4 Points: Can Grundy rise again or is he all tapped out?

Port Adelaide's Charlie Dixon watched and waited. The boundary umpire threw the ball in, and Magpies' Brodie Grundy ran unimpeded towards it, knowing he had free first access, and double palmed it straight to his feet.

Scott Pendlebury might have been a chance to salvage the moment and gather the ball on the half-volley but he was partly bumped off line and it pitched and bounced away from him.

Off centre: Brodie Grundy (left) goes up in a contest with teammate Darcy Moore and Port Adelaide’s Charlie Dixon.Credit:Getty Images

Dixon had held himself back to trail cunningly in behind Grundy, seemingly predicting the likely flow of play and decision of the Collingwood ruckman not to hit the ball to anyone in particular. He swooped on the loose ball, gathered and snapped a goal.

It was an illuminating moment. Grundy's tap work is so predictable now that a forward, non-ruck could accurately anticipate what he would do. With free access to the ball, Grundy regularly seems uncertain about what to do with it, so he does nothing. He drops the ball to his feet.

When he was playing well, like last year, this often meant Grundy would be the one to gather the ball and clear it from the contest. Presently he is not playing well. So now the ball falls to no-one, no advantage is gained, his team does not get first use, and in fact, the opposition often sharks it better than Collingwood does – just as Dixon did.

This problem was most glaringly evident in last year's preliminary final when Collingwood's hitouts and clearance numbers wanted nothing to do with one another.

Grundy said he had learnt from that experience in the off-season and responded in round one against Tim English with an authoritative display, but the rest of his year suggests more is education needed. From being a great asset and point of difference, Grundy has been mediocre.

Admittedly, he has not looked fully fit for most of the year. This does not explain why when he is offered the opportunity to palm the ball to someone, he drops it to his feet, but in terms of Grundy's total game, he has not looked comfortable. He plainly avoided kicking the ball in several late-season games and has not moved around the ground freely.

Grundy's best asset when fit is that he acts as an midfielder. He has not done that this year. He has looked like he should have been better rested.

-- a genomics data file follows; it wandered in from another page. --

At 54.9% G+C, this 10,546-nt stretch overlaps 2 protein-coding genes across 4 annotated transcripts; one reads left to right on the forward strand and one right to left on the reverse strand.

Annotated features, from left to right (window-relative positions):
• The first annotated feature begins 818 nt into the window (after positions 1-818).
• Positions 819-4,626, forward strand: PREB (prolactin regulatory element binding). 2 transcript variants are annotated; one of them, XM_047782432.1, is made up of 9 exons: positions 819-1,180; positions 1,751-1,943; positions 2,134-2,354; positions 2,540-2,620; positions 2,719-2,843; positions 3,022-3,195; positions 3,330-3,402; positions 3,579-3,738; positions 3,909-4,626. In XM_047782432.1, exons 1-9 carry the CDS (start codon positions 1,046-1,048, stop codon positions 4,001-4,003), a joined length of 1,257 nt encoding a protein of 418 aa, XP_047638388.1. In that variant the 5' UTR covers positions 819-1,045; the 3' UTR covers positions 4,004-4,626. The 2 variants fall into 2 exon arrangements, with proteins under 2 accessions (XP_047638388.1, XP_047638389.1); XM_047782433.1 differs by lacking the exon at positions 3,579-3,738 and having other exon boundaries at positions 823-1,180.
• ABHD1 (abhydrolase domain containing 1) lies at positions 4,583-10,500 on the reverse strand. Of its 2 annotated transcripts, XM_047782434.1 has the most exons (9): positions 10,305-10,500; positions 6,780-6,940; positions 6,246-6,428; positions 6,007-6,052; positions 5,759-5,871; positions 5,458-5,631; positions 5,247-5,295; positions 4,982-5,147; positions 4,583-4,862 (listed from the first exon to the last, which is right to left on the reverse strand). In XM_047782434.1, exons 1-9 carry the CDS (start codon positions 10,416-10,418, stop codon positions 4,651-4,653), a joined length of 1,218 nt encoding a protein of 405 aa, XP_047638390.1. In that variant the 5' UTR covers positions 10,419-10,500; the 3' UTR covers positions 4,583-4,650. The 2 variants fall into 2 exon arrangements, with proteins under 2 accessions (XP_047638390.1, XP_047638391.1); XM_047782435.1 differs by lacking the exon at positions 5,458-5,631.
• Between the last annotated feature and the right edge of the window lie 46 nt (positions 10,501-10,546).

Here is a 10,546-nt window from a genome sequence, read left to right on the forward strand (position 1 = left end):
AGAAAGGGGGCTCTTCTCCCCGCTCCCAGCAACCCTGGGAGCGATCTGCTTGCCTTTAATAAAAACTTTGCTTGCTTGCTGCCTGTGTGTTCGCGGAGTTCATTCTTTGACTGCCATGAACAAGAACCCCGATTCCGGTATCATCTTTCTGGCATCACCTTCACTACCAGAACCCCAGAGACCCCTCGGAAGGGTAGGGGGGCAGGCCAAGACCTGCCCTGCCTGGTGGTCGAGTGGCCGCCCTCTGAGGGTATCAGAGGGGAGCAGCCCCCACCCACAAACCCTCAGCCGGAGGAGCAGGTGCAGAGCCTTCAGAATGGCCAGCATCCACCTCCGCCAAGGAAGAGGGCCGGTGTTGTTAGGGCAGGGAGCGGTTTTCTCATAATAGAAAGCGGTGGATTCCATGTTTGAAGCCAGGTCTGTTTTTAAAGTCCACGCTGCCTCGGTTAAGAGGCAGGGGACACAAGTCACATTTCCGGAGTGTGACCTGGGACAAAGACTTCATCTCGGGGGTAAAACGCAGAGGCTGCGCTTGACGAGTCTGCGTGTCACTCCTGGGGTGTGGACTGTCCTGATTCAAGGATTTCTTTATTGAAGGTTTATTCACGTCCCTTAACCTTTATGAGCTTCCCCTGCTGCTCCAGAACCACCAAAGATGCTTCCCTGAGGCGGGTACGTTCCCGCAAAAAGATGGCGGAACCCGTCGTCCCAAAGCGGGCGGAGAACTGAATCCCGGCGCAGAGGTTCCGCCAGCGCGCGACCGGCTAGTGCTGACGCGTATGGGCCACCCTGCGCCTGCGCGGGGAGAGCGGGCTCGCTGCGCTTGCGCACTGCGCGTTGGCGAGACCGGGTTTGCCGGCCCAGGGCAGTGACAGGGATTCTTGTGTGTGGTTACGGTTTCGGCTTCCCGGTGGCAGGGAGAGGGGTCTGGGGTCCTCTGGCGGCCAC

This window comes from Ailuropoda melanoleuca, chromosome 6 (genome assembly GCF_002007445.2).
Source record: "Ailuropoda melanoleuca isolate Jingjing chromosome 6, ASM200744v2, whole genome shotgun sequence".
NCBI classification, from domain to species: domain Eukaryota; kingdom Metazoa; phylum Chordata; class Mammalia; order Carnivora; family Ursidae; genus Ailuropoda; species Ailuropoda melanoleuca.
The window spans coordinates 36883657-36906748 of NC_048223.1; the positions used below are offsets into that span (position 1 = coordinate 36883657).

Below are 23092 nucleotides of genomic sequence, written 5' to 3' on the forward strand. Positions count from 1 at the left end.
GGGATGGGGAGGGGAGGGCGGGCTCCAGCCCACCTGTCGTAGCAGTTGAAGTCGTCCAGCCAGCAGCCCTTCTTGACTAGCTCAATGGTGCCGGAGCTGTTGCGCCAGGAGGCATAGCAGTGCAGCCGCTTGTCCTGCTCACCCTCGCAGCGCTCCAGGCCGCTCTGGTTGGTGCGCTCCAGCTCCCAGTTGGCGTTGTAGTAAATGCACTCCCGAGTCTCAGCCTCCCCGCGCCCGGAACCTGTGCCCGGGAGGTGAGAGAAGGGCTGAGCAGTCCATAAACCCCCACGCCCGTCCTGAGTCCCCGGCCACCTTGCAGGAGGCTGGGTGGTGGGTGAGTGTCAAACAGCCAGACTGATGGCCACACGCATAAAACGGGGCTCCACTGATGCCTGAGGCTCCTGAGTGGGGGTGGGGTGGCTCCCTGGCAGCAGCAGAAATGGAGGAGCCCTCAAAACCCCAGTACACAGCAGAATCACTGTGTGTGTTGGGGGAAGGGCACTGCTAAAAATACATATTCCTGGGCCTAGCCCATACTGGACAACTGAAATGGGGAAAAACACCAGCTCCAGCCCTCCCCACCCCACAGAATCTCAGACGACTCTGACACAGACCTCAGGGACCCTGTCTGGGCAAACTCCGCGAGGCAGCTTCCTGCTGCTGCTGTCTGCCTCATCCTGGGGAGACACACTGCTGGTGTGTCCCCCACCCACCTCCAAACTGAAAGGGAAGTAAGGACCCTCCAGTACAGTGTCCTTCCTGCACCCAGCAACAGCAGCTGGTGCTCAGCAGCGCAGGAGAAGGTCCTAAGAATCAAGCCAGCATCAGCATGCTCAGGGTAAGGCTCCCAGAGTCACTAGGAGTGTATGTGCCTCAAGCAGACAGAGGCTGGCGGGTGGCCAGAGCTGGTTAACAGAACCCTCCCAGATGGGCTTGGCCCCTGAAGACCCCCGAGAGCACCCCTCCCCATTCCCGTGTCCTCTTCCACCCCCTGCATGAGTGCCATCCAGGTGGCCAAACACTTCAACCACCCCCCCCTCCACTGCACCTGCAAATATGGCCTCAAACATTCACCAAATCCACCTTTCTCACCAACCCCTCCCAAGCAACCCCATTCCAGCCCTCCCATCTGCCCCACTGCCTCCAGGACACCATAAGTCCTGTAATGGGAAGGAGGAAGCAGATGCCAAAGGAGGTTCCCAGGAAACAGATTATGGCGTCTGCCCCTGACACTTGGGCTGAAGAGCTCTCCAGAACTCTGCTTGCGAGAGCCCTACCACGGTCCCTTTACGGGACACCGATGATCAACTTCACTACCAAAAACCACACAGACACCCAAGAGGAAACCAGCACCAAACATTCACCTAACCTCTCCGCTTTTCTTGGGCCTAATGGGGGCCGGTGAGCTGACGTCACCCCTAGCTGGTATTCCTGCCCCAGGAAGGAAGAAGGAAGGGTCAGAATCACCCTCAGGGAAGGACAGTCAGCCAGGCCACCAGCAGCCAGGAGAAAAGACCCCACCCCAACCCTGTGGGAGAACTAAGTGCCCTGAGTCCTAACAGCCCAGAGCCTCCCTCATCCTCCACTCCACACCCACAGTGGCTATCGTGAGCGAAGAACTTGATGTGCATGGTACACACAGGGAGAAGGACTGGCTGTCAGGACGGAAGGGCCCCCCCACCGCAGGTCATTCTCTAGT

Ruck ‘n’ roll: Brodie Grundy tussles with West Coast’s Nic Naitanui.Credit:Getty Images

Now he faces the man who has replaced him as the All-Australian ruckman, West Coast's Nic Naitanui. If Collingwood is to have any chance of defeating the Eagles in the elimination final, Grundy has to be better.

He has always struggled in the hitouts against athletic, high-jumping rucks, and so Naitanui presents a significant problem for him at stoppages. But Grundy, after the bye and hopefully fresher, needs to compensate for the hitouts and run Naitanui off his legs.


Esava Ratugolea or Lachie Henderson? That is the question. Assuming Rhys Stanley is fit to play after his groin complaint it is likely the Cats would bring in the ruckman, and therefore release Mark Blicavs to return to … well, to pretty much anywhere really, but most likely to defence.

The big man flies: Rhys Stanley in action for Geelong against Carlton in round 3.Credit:Getty Images

The question then is: who goes out of the team for Stanley to come in? For me it would be Lachie Henderson out with Blicavs dropping back into defence, so maintaining the structure. There is some suggestion that Ratugolea gets in Tom Hawkins' way, and that he should go out for Stanley, but I think Ratugolea is an asset as a linking high half-forward and second ruck.

Patrick Dangerfield in attack leading from deep forward – if they can afford the luxury of not using him on the ball – creates that additional uncertainty in the forward line that could be the Cats' point of difference in finals.


Peggy O’Neal is right: this will be the hardest flag of all. For any club a flag this year would be a remarkable achievement, but a third in four years for the Tigers would be especially so after this season of setback, dislocation and distraction.

Mercifully for Richmond, the campaign commences against Brisbane, which is as kind a draw as the Tigers could have hoped for in finishing top four. This sounds unkind, but the head-to-head battle with Brisbane produces look-away-now statistics for Lions fans, who would have preferred any other opponent in the finals.

That is especially true given one of their best players, Harris Andrews, has a hamstring injury worse than Tom Lynch's, the man who would be his opponent. So the two players who would ordinarily play on one another both have hammies and remain questionable for the game.

Andrews' was worse and could rule him out, whereas Lynch – sitting bang on the 21 day recovery period for a regular hammy – is more likely to play. If the stats didn't already point to a Richmond win, then that little selection in and out would sway it.

Brisbane's problems are at the other end. Richmond stop them scoring, or more pertinently stop them scoring accurately. They've kicked 8.17 and 4.17 the last two times the teams have played. Yes, that is on them but it is also something about the way Richmond defend against them.


The biggest challenge for St Kilda would appear to be overcoming their own mental hurdle as much as the Bulldogs. That is not meant to denigrate the Dogs, but St Kilda has fumbled key moments in the back end of the season when they should have made sure of their finals berth.

That loss to West Coast – an injury-depleted team that then lost more players to injury – after they were leading in the last quarter leaves a lingering feeling of uncertainty about the Saints when it comes to seizing their moment.

Most Viewed in Sport

Source: Read Full Article